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Union leaders in Germany and elsewhere have welcomed a deal between labour groups and postal and logistics giant Deutsche Post-DHL.
DP-DHL on one side, and the International Transport Workers Federation (ITF), Swiss UNI Global Union and German services union ver.di on the other, last week signed a new protocol aimed at continued dialogue on employment and industrial relations.
DP-DHL will meet with the unions four times a year and “attempt to resolve issues in a mutually acceptable manner to avoid future problems”.
The agreement follows a breakdown in relations in March after the ITF published a report which claimed to uncover “serious abuses” in DHL’s treatment of workers in Colombia, Chile and Panama and called on the company to sign an international agreement with its global workforce.
The new protocol would appear to be a compromise, brokered by the German government, given that at the time, a DHL spokeswoman told The Loadstar it was simply too big to arrange such an agreement with half a million workers in over 220 countries.
UNI Global Union general secretary Philip Jennings said: “We acknowledge and welcome the central role of the German government in making this important protocol possible. This commits DP-DHL to the OECD guidelines and to building a more productive relationship with the global unions.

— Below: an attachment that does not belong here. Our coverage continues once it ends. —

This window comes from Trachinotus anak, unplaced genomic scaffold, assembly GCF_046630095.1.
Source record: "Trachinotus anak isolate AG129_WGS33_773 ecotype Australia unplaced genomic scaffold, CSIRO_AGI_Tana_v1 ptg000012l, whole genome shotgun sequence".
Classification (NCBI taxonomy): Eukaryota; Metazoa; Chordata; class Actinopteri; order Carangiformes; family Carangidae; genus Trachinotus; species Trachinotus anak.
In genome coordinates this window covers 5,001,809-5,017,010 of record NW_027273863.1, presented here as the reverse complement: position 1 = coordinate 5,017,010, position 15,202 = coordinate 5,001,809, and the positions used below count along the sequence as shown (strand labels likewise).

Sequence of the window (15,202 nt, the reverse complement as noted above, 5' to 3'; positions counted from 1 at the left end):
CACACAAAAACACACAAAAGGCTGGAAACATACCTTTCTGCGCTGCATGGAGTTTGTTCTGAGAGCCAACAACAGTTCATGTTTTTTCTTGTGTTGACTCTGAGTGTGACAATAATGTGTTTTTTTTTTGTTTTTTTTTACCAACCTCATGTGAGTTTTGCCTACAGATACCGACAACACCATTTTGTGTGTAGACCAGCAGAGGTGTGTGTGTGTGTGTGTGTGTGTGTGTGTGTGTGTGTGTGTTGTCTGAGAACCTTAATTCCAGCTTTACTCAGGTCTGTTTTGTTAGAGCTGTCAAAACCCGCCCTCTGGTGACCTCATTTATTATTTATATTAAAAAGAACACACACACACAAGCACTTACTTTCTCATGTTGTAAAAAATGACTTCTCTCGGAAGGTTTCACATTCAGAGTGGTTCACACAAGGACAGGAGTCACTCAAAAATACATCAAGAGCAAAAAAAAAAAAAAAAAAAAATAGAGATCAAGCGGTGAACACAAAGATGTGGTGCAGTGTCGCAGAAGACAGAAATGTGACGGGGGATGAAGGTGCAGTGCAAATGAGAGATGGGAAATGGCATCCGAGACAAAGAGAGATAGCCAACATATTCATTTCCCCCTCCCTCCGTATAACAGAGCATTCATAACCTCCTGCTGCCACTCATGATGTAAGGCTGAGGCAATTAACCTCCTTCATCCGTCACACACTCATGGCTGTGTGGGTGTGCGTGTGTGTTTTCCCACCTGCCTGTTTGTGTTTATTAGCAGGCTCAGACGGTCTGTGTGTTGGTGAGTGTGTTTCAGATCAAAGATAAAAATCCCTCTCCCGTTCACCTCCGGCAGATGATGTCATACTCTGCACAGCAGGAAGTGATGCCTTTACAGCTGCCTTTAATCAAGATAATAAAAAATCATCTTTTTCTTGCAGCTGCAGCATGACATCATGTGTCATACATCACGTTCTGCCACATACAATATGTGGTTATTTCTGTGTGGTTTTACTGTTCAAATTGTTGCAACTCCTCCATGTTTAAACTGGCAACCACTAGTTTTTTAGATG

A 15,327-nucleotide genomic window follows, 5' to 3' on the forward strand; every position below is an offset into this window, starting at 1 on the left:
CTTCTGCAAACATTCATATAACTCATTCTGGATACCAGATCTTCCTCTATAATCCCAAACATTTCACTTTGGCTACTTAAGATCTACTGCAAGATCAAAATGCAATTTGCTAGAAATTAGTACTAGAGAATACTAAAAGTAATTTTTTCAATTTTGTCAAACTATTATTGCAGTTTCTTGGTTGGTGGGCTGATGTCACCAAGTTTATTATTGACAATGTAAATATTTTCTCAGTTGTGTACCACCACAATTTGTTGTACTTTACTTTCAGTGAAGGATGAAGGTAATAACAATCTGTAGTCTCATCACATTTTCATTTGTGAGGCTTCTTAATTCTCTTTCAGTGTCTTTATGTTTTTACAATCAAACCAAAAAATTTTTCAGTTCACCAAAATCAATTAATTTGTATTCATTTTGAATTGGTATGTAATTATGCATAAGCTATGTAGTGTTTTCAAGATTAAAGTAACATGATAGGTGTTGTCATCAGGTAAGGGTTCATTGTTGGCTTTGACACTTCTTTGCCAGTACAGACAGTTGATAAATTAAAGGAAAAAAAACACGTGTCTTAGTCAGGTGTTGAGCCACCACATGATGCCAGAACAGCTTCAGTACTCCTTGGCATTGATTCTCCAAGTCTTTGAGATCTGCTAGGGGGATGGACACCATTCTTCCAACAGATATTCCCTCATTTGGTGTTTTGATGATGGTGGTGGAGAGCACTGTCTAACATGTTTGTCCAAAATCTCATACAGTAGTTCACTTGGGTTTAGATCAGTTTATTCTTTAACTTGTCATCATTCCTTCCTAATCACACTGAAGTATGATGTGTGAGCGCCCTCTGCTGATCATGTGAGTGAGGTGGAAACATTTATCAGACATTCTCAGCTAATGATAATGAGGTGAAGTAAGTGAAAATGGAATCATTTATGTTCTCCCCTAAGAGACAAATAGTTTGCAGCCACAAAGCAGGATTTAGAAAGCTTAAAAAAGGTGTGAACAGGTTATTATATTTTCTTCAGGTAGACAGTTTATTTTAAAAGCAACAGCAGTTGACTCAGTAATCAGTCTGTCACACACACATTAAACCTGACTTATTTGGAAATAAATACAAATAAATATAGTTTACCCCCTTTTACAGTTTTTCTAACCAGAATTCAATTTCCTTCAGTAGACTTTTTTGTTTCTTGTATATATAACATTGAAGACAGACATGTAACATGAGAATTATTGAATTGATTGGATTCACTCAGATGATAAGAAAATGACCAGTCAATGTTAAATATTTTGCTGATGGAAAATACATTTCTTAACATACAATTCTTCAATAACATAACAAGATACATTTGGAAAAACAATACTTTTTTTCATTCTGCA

“It is now incumbent upon all parties to make it work and deliver results for DP-DHL workers around the world.”
Stephen Cotton, general secretary of the ITF, added: “All of us have a joint responsibility to convert this into something meaningful for DHL workers. What this agreement gives us is a more progressive industrial relationship that includes dispute resolution mechanisms, supply chain responsibility and reaffirms the right of workers to a collective voice at work without fear of retaliation.”
And Andrea Kocsis, deputy national chair of ver.di, also welcomed the agreement. He said: “Based on the agreed protocol, the relationship between Deutsche Post-DHL and the global unions must grow so that we can use this dialogue to improve employees’ working conditions around the world.”